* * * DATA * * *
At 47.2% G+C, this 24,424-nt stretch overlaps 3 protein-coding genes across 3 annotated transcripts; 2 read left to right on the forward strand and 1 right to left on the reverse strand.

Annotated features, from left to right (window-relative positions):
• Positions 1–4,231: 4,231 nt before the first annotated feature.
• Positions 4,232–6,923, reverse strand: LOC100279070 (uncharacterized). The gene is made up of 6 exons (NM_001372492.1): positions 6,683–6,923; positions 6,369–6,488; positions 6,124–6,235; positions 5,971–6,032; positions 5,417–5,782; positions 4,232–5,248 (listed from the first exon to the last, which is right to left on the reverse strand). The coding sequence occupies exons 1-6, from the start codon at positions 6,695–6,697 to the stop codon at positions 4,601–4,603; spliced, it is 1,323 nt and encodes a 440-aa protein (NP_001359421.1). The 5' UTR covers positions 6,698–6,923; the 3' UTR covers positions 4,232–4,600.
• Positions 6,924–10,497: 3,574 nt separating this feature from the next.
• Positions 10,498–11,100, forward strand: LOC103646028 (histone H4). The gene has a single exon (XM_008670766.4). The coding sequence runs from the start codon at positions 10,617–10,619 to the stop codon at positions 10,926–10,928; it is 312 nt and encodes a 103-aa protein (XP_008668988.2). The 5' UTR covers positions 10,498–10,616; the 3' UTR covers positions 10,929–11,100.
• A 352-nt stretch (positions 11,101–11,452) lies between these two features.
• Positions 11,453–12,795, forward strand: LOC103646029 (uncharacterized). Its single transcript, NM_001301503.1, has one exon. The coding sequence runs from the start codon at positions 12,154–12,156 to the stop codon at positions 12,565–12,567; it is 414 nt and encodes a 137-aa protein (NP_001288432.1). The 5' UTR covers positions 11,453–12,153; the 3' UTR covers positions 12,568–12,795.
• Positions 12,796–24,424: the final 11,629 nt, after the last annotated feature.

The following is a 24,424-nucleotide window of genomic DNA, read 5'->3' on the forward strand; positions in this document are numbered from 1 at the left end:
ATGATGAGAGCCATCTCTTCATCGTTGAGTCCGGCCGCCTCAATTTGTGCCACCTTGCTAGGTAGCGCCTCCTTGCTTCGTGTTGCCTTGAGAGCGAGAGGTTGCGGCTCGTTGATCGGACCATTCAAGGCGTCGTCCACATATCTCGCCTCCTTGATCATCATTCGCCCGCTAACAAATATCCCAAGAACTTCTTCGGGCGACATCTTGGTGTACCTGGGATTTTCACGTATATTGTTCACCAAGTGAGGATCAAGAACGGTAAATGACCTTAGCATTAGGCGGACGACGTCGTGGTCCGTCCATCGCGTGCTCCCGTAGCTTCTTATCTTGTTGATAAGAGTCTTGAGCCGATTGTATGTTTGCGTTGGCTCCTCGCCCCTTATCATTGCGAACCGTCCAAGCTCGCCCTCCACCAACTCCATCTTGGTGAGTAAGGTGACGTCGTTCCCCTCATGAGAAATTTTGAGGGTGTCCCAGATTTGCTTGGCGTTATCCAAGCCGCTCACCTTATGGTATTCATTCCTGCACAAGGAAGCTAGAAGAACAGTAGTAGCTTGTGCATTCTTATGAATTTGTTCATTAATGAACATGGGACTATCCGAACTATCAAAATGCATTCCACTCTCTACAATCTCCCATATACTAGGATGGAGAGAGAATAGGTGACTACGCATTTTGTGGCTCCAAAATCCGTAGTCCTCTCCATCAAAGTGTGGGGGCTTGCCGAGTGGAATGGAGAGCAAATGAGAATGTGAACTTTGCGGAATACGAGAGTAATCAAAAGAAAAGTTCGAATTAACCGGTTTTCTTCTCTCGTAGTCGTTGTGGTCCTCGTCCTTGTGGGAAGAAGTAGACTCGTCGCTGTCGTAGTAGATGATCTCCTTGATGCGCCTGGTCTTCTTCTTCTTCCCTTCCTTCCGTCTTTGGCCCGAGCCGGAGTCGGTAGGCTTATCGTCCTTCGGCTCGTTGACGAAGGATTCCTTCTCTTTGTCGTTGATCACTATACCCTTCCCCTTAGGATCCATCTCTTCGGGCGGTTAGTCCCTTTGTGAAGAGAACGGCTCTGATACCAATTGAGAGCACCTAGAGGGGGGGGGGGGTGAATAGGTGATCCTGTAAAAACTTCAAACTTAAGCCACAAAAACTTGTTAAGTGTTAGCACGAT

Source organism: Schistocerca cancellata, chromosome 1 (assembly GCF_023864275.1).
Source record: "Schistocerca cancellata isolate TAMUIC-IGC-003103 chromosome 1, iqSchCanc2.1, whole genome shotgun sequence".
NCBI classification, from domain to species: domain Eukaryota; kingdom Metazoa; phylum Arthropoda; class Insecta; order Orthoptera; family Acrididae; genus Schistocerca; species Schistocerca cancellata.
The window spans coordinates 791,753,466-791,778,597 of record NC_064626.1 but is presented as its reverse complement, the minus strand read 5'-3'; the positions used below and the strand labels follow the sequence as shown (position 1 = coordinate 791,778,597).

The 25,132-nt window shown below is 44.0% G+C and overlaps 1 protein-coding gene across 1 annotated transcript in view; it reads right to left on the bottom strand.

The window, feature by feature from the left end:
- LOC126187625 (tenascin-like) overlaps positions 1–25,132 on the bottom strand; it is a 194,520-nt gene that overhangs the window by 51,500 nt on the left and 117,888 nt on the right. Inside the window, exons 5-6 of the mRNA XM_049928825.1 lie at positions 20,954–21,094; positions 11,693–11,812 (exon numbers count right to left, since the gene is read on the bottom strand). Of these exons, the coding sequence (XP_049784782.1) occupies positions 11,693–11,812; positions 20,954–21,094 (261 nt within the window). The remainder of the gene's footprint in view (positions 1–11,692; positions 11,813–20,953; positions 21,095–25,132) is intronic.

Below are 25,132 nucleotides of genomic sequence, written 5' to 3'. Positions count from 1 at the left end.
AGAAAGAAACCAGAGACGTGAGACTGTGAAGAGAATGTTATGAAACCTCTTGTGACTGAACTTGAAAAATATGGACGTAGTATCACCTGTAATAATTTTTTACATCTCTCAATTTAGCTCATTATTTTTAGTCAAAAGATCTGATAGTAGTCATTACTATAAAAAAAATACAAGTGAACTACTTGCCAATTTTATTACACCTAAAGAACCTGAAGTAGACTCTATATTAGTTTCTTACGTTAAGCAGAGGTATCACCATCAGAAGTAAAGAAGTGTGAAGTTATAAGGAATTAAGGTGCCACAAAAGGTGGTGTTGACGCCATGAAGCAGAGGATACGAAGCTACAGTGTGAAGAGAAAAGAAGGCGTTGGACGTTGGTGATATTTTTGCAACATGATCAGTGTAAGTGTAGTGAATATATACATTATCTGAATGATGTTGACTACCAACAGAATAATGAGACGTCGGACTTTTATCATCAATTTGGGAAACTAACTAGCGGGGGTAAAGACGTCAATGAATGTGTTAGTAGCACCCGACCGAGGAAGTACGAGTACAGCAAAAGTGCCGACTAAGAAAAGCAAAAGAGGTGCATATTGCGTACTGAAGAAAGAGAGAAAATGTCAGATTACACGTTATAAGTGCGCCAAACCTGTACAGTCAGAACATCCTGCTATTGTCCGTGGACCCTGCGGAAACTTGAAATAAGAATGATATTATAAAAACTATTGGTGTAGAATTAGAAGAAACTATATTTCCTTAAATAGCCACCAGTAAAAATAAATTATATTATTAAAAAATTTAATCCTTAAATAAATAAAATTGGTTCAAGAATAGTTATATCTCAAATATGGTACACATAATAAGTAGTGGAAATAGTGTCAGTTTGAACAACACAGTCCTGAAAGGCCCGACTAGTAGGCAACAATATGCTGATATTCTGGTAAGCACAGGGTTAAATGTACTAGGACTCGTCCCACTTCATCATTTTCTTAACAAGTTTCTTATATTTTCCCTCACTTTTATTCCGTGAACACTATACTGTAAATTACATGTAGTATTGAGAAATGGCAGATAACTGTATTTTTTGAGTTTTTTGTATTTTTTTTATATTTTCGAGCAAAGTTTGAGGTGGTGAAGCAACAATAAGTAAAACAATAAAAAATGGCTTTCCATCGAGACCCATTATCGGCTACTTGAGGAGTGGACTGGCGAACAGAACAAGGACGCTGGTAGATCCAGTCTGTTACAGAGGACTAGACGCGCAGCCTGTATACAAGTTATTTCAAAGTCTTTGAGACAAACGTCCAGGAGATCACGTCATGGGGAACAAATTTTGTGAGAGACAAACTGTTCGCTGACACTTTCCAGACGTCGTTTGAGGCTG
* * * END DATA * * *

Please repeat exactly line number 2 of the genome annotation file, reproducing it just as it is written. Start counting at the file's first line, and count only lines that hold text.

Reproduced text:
Annotated features, from left to right (window-relative positions):